Oxytocin linked to growth in seal pups

Scientists at the University of St Andrews have, for the first time, shown that grey seal pups with naturally high oxytocin levels gain more mass before weaning, without increasing the amount they are fed.

Hormonal control of appetite in ants identified

Ants and humans have a lot in common at the level of genes and proteins: Numerous studies have shown that ants also possess the genetic basis of a hormone system based on the neuropeptides oxytocin and vasopressin, which, ...

Smiling human faces are attractive to dogs—thanks to oxytocin

Researchers in the University of Helsinki's Canine Mind research project found that oxytocin made dogs interested in smiling human faces. It also made them see angry faces as less threatening. Correlated with affection and ...

A polymer 'love hormone' sensor for the early detection of autism

Is it possible to detect features of autism at birth? At the Institute of Physical Chemistry of the Polish Academy of Sciences in Warsaw, researchers have developed a sensor could make such detection a reality. The main recognition ...

The hormone that could be making your dog aggressive

For some dog owners, a leisurely walk can turn stressful the moment their canine companion sees another pup walking by. Dogs with what is known as "leash aggression" may bark, growl or lunge at other dogs during walks, setting ...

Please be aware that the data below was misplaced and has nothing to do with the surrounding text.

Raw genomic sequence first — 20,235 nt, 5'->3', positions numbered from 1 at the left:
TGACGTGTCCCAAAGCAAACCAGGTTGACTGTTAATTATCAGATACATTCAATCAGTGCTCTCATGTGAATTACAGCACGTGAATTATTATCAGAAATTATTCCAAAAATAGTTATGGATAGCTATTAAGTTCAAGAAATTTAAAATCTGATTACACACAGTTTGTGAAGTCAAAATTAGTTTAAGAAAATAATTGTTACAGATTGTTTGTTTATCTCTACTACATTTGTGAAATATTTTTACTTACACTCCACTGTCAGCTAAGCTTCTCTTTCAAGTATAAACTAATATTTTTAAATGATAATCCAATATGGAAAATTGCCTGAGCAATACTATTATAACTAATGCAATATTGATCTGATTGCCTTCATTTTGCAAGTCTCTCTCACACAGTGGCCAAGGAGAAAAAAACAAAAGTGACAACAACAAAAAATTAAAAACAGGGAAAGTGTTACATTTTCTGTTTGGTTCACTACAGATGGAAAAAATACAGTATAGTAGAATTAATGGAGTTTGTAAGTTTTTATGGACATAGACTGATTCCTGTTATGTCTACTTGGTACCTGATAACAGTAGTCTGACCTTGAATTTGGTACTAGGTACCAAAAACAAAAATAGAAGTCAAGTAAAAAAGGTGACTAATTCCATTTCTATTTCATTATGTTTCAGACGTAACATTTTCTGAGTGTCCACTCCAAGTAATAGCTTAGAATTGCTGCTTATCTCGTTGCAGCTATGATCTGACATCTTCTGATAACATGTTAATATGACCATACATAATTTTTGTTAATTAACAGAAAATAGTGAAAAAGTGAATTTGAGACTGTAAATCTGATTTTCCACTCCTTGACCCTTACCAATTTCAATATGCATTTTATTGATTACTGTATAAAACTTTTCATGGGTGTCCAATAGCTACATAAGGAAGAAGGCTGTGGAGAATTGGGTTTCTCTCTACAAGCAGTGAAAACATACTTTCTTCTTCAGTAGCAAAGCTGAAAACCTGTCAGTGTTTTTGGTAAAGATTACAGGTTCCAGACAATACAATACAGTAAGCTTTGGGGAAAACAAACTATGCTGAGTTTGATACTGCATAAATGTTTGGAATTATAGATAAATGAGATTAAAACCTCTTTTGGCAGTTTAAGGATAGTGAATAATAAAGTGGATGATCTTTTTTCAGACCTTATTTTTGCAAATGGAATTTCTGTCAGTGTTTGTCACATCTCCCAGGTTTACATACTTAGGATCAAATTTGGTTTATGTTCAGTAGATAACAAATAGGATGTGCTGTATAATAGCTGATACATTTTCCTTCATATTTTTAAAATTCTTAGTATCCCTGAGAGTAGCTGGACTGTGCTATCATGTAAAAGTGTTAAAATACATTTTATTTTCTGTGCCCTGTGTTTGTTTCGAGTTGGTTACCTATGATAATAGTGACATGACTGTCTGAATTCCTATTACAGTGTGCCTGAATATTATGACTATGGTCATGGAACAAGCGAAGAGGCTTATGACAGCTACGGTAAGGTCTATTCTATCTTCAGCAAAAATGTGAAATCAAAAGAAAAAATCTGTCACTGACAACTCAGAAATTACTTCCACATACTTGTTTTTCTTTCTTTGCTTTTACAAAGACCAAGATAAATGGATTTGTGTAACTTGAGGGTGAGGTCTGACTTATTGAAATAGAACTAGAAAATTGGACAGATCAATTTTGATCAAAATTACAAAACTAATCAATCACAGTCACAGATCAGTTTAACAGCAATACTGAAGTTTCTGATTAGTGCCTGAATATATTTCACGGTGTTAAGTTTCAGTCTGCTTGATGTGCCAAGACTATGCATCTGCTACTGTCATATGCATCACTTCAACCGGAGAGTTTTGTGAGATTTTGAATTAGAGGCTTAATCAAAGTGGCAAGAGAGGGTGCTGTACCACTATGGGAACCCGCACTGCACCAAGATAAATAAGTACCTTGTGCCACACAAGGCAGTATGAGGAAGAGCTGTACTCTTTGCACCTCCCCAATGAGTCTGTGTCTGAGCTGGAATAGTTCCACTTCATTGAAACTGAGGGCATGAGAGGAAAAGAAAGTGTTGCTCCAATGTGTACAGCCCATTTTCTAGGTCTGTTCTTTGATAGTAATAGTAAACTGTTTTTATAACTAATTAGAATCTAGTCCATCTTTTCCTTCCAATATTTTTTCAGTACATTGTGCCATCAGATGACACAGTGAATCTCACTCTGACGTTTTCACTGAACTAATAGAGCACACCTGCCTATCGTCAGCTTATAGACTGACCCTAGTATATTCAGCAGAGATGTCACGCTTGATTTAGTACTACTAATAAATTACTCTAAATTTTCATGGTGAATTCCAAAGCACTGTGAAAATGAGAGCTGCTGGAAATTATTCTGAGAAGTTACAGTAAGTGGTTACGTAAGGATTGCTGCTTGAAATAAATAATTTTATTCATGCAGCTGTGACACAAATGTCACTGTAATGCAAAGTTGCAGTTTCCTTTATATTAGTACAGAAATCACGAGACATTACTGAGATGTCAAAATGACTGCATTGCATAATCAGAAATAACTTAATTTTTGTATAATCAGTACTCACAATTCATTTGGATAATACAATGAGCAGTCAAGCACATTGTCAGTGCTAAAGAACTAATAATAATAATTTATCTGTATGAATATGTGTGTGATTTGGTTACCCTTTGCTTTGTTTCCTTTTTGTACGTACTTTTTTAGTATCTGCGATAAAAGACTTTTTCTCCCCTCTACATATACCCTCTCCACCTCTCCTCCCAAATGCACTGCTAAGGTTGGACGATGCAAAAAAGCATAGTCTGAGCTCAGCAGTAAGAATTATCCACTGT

Dogs' social skills linked to oxytocin sensitivity

The tendency of dogs to seek contact with their owners is associated with genetic variations in sensitivity for the hormone oxytocin, according to a new study from Linköping University, Sweden. The results have been published ...

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Oxytocin

Oxytocin (pronounced /ˌɒksɨˈtoʊsɪn/) is a mammalian hormone that also acts as a neurotransmitter in the brain.

It is best known for its roles in female reproduction: it is released in large amounts after distension of the cervix and vagina during labor, and after stimulation of the nipples, facilitating birth and breastfeeding, respectively. Recent studies have begun to investigate oxytocin's role in various behaviors, including orgasm, social recognition, pair bonding, anxiety, trust, love, and maternal behaviors.

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